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Coping with Epilepsy
(the Flopsta Methodology)

A diagnosis of E hits one from multiple angles… how will this affect my life? My family? My social life? My ability to get raucously drunk until 4AM? It is as though somebody has shattered the mirror of your life and you are looking at a seriously disfigured parody of your former self with a million questions. Predominant among them would have to be "Why me?" The quick answer to this would have to be "why not you?" but in those first few months and years, adjusting to triggers, medication, and the other interesting little things nobody seems to tell you about, there are no quick answers.

So step one to coping with E definitely is an acceptance thing. I suppose that if you are diagnosed early on in life it is easier, but at any age the adjustment will take time. Realising that this is not something one gets used to overnight is all part of it. So far, I'm about four or five years down the line, and I still get irritated with the pills. I want to grind them up and feed them to my cat, just to see what happens. That is not a problem, as long as I keep feeding myself and not my feline friend. It is not a feeling I expect to go away soon, but I have learnt to accept that.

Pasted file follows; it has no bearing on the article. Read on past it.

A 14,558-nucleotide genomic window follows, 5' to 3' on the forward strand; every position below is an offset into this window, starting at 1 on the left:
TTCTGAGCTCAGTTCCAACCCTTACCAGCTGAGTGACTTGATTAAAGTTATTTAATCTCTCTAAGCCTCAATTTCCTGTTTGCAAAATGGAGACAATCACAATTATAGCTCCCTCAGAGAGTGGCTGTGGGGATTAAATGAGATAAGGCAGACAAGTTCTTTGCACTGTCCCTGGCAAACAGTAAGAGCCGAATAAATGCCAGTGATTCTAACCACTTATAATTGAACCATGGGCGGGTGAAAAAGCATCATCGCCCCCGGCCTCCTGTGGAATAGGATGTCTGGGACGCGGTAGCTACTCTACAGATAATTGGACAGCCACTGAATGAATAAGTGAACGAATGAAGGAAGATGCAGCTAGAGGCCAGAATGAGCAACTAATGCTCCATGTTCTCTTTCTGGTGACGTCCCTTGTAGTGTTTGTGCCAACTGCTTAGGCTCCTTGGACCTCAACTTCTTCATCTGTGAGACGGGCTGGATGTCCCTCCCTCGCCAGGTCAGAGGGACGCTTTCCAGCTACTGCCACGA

A sense of humour always helps. Especially the warped, whacky or way-out varieties. Epilepsy is not the end of the world. I have realised that life is too short to be taken too seriously. Which brings me to my next point…

Perspective. This is something that I believe that E has taught me. Firstly, all things in life need to be viewed in perspective, and secondly, who we are is not solely defined by E. Yes, it does impact our lives, but no, it does not rule who we are. There are some indefinable things about you that are the same whether you have E or not - things that make you unique in this world. Good things. Stick that up on your fridge and remind yourself every day, as often as you need to, until that thought becomes part of who you are.

Persistence. Definitely the hardest part of this adjustment. That "keep on keeping on"-ness. Epilepsy teaches us this well, because in the end, we have no choice, except whether to do it with a smile or a frown. If we can learn to keep on keeping on with even a whisper of a smile in our heart, knowing ultimately that even with the hangovers from hell, the tests, the side effects that make life so "interesting", this too shall pass, and things will get better, then the epilepsy won't rule our lives, and we will have overcome it. Learning this lesson is by no means easy, and it helps to have friends along the way, but it makes us better people in the long run. If we choose that.

Flopsta posts at Epilepsy Support Forum you can read her posts there!